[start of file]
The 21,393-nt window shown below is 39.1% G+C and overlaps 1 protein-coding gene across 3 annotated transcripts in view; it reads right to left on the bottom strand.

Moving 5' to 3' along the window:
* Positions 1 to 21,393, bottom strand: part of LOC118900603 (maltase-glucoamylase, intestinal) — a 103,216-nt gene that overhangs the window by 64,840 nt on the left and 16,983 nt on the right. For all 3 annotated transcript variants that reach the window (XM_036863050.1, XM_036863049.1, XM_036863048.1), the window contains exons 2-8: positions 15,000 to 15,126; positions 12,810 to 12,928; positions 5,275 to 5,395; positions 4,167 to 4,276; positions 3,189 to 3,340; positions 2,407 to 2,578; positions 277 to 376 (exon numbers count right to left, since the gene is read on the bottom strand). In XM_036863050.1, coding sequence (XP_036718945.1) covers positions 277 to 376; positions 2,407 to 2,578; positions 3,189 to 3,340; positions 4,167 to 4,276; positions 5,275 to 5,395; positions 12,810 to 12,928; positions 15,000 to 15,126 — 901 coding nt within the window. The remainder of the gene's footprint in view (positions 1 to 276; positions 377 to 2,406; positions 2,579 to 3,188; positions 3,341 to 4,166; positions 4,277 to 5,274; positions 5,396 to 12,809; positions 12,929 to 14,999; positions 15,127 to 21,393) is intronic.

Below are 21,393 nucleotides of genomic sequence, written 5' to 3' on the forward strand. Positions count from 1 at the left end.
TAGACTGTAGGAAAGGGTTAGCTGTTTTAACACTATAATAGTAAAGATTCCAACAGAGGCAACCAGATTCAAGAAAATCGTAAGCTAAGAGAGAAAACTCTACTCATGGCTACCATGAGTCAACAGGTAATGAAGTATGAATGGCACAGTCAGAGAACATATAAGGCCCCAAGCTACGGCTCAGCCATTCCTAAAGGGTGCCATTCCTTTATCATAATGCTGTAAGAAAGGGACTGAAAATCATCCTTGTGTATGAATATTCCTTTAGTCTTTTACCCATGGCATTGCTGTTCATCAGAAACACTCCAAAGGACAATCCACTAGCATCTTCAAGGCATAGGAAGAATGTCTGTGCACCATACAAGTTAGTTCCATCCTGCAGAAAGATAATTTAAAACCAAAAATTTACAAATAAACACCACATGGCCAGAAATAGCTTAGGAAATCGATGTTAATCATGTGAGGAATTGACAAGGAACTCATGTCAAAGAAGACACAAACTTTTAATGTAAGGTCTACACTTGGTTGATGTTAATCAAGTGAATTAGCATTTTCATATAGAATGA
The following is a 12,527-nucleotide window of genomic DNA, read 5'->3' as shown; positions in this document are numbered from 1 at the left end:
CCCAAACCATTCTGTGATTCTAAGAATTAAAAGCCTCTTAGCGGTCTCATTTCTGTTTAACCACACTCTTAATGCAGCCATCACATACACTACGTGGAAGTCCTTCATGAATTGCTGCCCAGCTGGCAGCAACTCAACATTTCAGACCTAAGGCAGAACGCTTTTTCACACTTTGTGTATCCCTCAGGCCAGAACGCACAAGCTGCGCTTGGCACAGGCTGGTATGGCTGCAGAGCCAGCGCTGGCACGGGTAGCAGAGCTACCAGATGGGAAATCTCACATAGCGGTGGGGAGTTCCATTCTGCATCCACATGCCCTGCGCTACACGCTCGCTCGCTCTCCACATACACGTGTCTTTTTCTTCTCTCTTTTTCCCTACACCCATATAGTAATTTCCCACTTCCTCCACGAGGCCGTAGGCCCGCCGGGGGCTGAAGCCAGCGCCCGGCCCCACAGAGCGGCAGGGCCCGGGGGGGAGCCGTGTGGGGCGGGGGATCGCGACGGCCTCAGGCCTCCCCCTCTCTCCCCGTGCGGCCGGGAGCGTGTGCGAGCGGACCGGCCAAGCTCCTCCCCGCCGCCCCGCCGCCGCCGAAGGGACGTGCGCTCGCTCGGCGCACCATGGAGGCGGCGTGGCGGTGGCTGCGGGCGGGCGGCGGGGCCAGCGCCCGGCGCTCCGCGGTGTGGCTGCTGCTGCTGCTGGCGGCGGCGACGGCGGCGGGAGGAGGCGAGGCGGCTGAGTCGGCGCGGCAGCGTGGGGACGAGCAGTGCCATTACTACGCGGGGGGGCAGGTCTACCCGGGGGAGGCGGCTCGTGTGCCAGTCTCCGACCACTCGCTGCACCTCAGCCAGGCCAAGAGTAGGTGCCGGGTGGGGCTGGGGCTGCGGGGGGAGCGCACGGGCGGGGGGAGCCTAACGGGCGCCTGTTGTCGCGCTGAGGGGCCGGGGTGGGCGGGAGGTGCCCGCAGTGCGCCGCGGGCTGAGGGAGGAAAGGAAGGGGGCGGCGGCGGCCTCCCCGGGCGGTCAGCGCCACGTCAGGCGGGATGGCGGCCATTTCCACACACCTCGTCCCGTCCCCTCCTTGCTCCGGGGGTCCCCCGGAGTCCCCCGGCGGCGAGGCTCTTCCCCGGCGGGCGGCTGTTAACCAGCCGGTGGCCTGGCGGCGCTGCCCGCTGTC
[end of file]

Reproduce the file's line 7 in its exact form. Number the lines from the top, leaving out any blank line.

CCCAAACCATTCTGTGATTCTAAGAATTAAAAGCCTCTTAGCGGTCTCATTTCTGTTTAACCACACTCTTAATGCAGCCATCACATACACTACGTGGAAGTCCTTCATGAATTGCTGCCCAGCTGGCAGCAACTCAACATTTCAGACCTAAGGCAGAACGCTTTTTCACACTTTGTGTATCCCTCAGGCCAGAACGCACAAGCTGCGCTTGGCACAGGCTGGTATGGCTGCAGAGCCAGCGCTGGCACGGGTAGCAGAGCTACCAGATGGGAAATCTCACATAGCGGTGGGGAGTTCCATTCTGCATCCACATGCCCTGCGCTACACGCTCGCTCGCTCTCCACATACACGTGTCTTTTTCTTCTCTCTTTTTCCCTACACCCATATAGTAATTTCCCACTTCCTCCACGAGGCCGTAGGCCCGCCGGGGGCTGAAGCCAGCGCCCGGCCCCACAGAGCGGCAGGGCCCGGGGGGGAGCCGTGTGGGGCGGGGGATCGCGACGGCCTCAGGCCTCCCCCTCTCTCCCCGTGCGGCCGGGAGCGTGTGCGAGCGGACCGGCCAAGCTCCTCCCCGCCGCCCCGCCGCCGCCGAAGGGACGTGCGCTCGCTCGGCGCACCATGGAGGCGGCGTGGCGGTGGCTGCGGGCGGGCGGCGGGGCCAGCGCCCGGCGCTCCGCGGTGTGGCTGCTGCTGCTGCTGGCGGCGGCGACGGCGGCGGGAGGAGGCGAGGCGGCTGAGTCGGCGCGGCAGCGTGGGGACGAGCAGTGCCATTACTACGCGGGGGGGCAGGTCTACCCGGGGGAGGCGGCTCGTGTGCCAGTCTCCGACCACTCGCTGCACCTCAGCCAGGCCAAGAGTAGGTGCCGGGTGGGGCTGGGGCTGCGGGGGGAGCGCACGGGCGGGGGGAGCCTAACGGGCGCCTGTTGTCGCGCTGAGGGGCCGGGGTGGGCGGGAGGTGCCCGCAGTGCGCCGCGGGCTGAGGGAGGAAAGGAAGGGGGCGGCGGCGGCCTCCCCGGGCGGTCAGCGCCACGTCAGGCGGGATGGCGGCCATTTCCACACACCTCGTCCCGTCCCCTCCTTGCTCCGGGGGTCCCCCGGAGTCCCCCGGCGGCGAGGCTCTTCCCCGGCGGGCGGCTGTTAACCAGCCGGTGGCCTGGCGGCGCTGCCCGCTGTC